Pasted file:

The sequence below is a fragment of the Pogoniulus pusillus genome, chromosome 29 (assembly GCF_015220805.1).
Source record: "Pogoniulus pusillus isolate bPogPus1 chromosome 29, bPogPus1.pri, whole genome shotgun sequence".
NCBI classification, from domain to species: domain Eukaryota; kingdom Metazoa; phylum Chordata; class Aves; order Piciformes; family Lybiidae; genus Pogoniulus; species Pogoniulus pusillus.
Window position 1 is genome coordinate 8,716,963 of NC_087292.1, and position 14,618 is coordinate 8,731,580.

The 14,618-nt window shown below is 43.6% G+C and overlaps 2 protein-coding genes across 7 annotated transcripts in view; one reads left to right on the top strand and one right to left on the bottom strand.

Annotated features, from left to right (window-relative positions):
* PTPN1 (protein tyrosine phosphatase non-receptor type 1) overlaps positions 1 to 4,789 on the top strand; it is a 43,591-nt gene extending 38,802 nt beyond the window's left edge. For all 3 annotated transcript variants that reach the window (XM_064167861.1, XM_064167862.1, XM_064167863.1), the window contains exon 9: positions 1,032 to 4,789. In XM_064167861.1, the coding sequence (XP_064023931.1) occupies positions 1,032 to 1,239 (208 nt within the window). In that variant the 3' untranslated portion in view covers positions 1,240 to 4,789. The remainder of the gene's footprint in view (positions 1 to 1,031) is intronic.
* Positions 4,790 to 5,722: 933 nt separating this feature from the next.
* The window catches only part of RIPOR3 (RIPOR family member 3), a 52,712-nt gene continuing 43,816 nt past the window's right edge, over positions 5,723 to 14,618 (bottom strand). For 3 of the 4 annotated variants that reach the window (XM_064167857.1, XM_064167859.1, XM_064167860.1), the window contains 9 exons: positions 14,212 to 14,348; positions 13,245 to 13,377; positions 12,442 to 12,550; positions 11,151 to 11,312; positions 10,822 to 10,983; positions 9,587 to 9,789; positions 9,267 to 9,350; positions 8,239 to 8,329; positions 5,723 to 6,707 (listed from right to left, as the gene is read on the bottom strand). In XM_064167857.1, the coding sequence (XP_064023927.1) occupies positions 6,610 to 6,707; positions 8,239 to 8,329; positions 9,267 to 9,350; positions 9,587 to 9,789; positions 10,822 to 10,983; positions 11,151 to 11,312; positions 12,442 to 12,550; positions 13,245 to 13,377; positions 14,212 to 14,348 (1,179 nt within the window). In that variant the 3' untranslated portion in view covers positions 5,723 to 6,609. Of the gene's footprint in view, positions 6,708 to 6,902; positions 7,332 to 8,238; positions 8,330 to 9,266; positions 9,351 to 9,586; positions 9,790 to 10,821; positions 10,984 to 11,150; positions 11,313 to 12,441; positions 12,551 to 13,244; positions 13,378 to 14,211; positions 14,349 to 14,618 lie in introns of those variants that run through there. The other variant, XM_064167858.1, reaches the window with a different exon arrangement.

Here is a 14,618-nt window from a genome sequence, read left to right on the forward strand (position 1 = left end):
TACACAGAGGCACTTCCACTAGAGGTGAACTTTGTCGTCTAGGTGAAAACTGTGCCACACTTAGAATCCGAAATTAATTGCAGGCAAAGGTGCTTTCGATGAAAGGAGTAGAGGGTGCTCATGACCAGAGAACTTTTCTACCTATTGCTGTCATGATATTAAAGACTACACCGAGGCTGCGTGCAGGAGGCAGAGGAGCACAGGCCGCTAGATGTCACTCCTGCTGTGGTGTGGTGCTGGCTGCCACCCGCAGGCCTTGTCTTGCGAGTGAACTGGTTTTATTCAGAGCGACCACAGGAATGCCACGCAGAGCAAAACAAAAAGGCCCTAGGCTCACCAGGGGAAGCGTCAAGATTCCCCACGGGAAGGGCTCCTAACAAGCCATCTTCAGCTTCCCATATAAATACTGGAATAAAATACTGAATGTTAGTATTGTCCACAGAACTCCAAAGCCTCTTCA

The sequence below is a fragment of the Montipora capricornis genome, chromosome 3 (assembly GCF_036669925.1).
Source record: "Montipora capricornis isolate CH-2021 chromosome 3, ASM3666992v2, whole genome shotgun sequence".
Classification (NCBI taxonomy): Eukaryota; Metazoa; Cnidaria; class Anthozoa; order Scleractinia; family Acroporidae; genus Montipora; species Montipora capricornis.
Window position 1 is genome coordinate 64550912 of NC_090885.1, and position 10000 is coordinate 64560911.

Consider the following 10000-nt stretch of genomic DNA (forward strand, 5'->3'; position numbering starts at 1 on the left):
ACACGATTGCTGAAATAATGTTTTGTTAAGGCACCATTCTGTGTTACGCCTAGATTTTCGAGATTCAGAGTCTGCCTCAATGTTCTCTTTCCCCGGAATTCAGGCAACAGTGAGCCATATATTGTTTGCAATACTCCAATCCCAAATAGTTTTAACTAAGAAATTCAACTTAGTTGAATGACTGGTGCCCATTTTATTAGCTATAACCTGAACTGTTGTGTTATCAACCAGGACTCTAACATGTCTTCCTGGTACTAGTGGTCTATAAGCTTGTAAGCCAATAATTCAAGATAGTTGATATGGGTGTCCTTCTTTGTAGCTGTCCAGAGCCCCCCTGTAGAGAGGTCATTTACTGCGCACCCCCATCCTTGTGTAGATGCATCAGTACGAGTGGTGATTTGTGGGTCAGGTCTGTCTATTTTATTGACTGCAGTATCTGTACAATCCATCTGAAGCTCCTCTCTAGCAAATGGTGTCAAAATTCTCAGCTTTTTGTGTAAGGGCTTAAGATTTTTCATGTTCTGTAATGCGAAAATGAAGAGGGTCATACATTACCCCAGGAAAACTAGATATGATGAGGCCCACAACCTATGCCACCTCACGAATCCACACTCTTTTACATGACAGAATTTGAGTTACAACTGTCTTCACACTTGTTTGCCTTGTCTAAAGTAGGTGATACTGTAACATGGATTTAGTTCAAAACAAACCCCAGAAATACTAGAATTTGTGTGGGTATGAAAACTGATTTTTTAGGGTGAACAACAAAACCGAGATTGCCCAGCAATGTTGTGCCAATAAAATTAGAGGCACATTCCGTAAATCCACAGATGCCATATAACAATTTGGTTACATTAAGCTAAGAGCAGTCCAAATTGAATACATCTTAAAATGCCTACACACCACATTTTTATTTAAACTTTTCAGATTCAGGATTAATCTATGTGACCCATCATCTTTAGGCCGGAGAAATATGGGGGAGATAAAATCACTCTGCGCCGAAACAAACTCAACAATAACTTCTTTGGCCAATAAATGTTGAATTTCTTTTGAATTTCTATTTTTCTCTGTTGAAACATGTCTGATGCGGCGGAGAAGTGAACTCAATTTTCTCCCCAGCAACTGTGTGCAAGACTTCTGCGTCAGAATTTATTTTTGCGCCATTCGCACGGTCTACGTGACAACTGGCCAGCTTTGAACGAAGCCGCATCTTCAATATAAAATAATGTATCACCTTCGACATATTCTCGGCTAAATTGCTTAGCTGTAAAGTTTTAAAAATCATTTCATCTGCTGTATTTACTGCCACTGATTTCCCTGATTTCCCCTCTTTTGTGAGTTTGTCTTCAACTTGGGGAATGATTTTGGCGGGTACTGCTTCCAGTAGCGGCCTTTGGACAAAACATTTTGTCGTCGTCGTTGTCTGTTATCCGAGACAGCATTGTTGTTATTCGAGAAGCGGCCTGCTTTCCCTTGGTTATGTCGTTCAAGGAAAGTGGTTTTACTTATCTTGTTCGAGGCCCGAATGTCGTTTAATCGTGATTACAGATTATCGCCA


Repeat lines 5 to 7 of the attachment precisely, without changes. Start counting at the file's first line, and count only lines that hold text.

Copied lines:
The 14,618-nt window shown below is 43.6% G+C and overlaps 2 protein-coding genes across 7 annotated transcripts in view; one reads left to right on the top strand and one right to left on the bottom strand.

Annotated features, from left to right (window-relative positions):
* PTPN1 (protein tyrosine phosphatase non-receptor type 1) overlaps positions 1 to 4,789 on the top strand; it is a 43,591-nt gene extending 38,802 nt beyond the window's left edge. For all 3 annotated transcript variants that reach the window (XM_064167861.1, XM_064167862.1, XM_064167863.1), the window contains exon 9: positions 1,032 to 4,789. In XM_064167861.1, the coding sequence (XP_064023931.1) occupies positions 1,032 to 1,239 (208 nt within the window). In that variant the 3' untranslated portion in view covers positions 1,240 to 4,789. The remainder of the gene's footprint in view (positions 1 to 1,031) is intronic.